Operation teams from the Environment Agency successfully responded to a 330% increase in environmental incidents during the summer. Its six year flood investment programme is progressing to better protect 300,000 homes from flooding, with their world-leading flood forecasting and warning capability.

The Agency confirmed the Projections will help them prepare for the future, and through the Thames Estuary 2100 Plan, they are mitigating the increasing risk of tidal flooding in London and working with partners to look at alternative options for the future.

The Agency are due to launch their annual Flood Action campaign, urging the public to check their flood risk and plan the right action to take in order to protect themselves in a flood.

Boyd confirmed it is not too late to act and called for Government, business and communities to act together to mitigate the impacts of climate change and successfully adapt to a different future. She added "the Environment Agency cannot wall up the country, but we will be at the forefront - protecting communities, building resilience, and responding to incidents".

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Following the Consultation carried out by the Secretary of State for Housing, Communities and Local Government, the Government have conformed their commitment to ban the use of combustible materials on the external walls of high-rise residential buildings.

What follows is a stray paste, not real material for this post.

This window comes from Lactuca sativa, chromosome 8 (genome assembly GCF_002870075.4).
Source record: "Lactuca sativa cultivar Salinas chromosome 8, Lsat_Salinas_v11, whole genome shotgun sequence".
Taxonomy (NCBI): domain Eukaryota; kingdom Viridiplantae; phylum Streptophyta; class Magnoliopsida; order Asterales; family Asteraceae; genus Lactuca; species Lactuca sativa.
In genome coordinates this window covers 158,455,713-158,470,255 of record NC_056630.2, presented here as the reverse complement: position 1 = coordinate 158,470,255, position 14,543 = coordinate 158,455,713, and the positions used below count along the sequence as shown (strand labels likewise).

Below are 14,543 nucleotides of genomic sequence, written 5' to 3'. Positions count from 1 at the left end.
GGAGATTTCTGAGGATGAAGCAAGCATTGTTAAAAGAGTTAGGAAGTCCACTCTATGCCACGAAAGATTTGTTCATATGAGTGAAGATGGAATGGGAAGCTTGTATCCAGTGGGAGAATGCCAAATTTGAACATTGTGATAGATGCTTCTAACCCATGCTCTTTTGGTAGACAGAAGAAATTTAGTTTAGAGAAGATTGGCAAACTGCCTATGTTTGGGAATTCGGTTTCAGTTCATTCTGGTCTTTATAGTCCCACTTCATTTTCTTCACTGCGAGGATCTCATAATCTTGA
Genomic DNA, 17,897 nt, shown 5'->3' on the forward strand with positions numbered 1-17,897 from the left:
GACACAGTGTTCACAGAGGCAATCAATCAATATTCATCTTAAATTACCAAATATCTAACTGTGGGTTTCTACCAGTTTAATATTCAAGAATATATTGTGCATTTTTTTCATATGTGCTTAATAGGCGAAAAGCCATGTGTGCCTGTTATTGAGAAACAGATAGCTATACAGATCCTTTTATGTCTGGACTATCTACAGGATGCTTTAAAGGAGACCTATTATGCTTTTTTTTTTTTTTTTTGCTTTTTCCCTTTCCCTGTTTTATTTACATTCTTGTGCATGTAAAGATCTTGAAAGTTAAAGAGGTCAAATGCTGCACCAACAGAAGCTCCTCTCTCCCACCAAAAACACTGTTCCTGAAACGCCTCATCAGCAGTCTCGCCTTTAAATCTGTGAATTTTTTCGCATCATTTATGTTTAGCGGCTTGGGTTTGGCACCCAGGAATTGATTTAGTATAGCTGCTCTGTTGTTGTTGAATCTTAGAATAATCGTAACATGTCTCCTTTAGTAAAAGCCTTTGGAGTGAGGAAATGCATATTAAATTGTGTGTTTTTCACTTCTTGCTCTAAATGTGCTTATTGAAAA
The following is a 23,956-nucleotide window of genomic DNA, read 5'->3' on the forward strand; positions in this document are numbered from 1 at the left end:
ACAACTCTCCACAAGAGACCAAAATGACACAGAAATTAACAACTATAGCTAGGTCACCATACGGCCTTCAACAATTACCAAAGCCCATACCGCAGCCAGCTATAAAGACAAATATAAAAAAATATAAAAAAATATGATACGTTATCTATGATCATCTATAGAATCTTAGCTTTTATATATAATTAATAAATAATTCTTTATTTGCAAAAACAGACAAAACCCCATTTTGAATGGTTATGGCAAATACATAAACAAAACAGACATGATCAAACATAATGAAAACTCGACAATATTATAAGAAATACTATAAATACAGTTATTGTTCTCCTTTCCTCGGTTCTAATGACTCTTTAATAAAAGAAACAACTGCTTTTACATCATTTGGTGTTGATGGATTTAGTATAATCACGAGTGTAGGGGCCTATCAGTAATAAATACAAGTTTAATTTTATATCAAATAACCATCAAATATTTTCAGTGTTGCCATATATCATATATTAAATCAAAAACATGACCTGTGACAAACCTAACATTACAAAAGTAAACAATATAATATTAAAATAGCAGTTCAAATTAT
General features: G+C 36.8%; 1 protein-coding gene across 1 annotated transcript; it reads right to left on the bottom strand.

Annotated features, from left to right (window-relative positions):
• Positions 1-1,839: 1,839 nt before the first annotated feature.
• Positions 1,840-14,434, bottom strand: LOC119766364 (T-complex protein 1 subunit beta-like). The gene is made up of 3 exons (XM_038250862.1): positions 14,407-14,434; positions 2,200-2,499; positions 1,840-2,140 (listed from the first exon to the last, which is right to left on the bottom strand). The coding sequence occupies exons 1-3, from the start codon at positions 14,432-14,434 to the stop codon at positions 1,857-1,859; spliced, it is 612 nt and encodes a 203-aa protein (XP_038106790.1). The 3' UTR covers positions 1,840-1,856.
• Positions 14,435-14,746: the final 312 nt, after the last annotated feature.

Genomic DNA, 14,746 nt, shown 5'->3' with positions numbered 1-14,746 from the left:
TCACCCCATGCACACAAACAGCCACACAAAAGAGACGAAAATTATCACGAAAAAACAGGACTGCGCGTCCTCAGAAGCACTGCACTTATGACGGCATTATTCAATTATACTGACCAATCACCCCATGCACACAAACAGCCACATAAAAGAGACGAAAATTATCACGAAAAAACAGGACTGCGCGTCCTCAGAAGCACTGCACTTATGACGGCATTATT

The Consultation was part of the Government's response to the publication of Dame Judith Hackitt's review into the Building Regulations SI 2010/2214 after the Grenfell Tower fire.

The Consultation proposed a ban on the use of materials which do not meet class A1 or A2 from use in the external walls of high-rise residential buildings which are 18m or over. Such a ban would cover the complete wall assembly, including the inner leaf, insulation and the facade of cladding which provides the outermost layer of the external wall.

The Government's final policy approach will take into account responses received to that consultation as well as the advice received by the Building Regulation Advisory Committee. 

The conclusions drawn are:

  • the ban would apply to all new residential buildings above 18m in height;
  • strong support for the changes to be extended to include places where occupants are vulnerable and/or where people sleep, such as dormitories, student accommodation, registered care homes and hospitals above 18m;
  • the ban will also apply where building work is being carried out, including changes of use and material alterations;